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* Work on this paper was started while Guillermo Calvo was a Senior Advisor and Enrique Mendoza was an Economist in the IMF Research Department, Guillermo Calvo is now professor of economics at the University of Maryland, and Enrique Mendoza is an economist with the Board of Governors of the Federal Reserve. The authors thank Lawrence Christiano and Hugo Hopenhayn for useful comments and suggestions.
As in Levhari and Srinivasan (1969), feasible plans require that rt satisfies the condition E[(rt)1-γ]< β−1.
There is also a feasibility constraint 0 < λ/η < 1, or λ < η.
The difference is larger the lower the degree of risk aversion, but it is always positive.
A cross-country empirical analysis of the link between terms of trade and growth implied by this model is undertaken in Mendoza (1994).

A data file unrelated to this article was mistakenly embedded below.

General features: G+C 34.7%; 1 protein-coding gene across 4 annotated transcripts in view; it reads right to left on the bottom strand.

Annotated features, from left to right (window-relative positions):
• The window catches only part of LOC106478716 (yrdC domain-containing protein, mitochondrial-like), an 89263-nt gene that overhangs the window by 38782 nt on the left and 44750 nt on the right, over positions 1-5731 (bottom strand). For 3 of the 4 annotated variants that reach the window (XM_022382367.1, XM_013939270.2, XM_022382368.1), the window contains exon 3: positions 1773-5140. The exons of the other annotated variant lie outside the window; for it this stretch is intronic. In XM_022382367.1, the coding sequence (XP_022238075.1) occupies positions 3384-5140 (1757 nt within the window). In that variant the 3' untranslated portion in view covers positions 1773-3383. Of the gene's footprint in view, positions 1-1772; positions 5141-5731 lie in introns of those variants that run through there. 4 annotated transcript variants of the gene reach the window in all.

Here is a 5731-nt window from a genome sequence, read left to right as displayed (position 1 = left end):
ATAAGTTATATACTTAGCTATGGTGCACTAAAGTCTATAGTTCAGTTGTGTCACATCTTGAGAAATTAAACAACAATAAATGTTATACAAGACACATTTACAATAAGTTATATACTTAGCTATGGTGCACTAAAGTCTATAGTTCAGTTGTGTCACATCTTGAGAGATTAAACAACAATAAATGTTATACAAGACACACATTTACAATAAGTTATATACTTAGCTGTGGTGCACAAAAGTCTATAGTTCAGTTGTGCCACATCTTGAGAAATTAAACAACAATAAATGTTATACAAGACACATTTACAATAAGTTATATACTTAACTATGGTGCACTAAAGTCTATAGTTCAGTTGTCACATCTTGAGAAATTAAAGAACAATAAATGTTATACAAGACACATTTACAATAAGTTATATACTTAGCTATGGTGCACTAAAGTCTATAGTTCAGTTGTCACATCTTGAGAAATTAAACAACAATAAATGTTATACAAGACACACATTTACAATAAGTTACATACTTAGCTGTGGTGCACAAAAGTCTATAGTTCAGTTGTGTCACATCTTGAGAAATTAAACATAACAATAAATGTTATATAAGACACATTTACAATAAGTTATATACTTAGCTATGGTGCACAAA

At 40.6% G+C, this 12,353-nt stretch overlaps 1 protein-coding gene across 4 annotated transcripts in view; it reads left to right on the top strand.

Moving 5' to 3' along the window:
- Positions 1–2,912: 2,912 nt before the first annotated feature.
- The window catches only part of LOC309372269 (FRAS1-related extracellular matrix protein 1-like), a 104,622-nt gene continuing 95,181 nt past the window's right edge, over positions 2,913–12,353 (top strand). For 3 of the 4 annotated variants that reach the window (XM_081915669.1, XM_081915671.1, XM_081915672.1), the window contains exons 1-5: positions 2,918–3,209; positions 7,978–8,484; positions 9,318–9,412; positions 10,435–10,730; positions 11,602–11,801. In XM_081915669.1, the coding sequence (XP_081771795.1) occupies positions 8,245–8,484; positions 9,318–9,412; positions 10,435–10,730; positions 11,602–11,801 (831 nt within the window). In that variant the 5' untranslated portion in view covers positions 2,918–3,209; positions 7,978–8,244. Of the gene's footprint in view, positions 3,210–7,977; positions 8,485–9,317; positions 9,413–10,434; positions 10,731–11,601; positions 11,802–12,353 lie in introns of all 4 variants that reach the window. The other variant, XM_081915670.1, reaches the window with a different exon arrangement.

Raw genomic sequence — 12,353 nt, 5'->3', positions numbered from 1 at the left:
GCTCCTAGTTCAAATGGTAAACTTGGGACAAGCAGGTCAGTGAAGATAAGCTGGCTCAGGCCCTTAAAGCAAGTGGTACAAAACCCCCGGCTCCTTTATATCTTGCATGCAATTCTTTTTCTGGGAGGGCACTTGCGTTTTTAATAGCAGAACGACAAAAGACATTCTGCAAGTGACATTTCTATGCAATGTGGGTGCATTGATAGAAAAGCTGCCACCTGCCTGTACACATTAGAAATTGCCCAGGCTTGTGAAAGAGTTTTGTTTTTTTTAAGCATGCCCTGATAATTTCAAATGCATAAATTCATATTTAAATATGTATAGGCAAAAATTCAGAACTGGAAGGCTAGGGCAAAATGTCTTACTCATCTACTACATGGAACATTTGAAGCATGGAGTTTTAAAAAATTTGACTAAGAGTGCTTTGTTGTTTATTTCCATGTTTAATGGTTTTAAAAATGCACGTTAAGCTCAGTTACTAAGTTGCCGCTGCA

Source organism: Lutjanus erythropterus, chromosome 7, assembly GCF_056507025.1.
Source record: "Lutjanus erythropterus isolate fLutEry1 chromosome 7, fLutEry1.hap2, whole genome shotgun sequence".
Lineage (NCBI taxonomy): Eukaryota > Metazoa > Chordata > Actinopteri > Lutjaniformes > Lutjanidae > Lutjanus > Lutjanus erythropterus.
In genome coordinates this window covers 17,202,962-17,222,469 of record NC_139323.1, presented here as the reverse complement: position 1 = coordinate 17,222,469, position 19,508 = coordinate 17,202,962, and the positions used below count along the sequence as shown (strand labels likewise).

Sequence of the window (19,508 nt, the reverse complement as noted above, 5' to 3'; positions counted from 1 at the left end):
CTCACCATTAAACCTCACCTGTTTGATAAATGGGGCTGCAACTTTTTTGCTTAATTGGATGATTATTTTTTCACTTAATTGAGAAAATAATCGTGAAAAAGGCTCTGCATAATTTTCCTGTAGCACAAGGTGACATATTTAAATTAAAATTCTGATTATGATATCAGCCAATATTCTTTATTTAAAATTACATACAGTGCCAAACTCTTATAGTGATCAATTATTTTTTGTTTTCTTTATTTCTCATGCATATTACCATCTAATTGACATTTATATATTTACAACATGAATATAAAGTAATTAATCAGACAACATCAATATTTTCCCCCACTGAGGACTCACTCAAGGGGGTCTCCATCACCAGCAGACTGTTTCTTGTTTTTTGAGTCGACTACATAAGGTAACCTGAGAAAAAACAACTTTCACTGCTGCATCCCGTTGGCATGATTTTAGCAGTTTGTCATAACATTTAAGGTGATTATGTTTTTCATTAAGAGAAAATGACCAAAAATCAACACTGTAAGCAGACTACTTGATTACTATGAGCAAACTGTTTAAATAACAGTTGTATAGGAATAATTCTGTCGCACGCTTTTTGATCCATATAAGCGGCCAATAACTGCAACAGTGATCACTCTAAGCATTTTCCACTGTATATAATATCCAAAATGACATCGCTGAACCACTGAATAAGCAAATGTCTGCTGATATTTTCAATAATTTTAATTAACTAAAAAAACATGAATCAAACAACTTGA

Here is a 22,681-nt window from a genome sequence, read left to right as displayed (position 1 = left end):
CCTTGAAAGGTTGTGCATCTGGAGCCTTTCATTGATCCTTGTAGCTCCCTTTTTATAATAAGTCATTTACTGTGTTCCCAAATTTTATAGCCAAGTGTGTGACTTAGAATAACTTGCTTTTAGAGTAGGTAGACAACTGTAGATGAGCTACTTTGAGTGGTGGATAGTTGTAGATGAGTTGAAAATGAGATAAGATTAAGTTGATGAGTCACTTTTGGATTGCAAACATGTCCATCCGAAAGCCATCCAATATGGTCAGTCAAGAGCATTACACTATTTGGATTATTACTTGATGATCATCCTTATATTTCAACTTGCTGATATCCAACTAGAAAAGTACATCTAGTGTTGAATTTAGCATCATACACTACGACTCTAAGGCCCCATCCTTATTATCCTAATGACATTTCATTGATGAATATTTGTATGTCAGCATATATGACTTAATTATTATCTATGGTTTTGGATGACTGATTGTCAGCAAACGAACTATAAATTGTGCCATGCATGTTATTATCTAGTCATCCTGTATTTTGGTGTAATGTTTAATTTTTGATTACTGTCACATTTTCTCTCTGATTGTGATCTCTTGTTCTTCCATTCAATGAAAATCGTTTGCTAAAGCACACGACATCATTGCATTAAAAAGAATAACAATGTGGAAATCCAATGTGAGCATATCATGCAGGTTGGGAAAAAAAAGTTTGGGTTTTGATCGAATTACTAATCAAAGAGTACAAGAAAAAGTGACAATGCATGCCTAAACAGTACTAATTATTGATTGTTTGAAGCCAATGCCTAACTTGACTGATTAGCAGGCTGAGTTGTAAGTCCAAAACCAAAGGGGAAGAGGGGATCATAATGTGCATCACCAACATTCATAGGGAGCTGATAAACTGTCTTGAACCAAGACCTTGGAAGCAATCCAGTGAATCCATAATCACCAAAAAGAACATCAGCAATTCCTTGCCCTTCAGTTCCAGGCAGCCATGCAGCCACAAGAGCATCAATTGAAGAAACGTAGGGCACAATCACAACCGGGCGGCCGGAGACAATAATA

Recall that r−1 = R−1p−1/p0, r0 = ==R0p0/p1 and p is the inverse of the terms of trade.
This experiment is interesting because trade reforms introduced in recent years coincided with a secular decline in real commodity prices.
Evidence from Ostry and Reinhart (1992) suggests that β may actually be slightly higher. Increasing β does not affect our results significantly, except for estimates of welfare costs that increase sharply as β rises.
Welfare costs are measured as percentage changes in stationary consumption paths that compensate households for the loss in lifetime utility resulting from existing distortions. For example, in the case of costs resulting from σ = 0.025, we compute equation (21) under σ = 0.025 and σ = 0. assuming π = 0, and use equation (1) to compute two time-invariant levels of C that represent the same expected utility.
Mathematical proofs are available from the authors.
This result is consistent with the findings of Calvo and Drazen (1993) for the sustained boom of the reform of uncertain duration under incomplete markets and no rebates.
In the case with rebates, both the free-trade economy and the economy with permanent tariffs produce the same welfare, and hence the difference between credibility and temporariness is immaterial.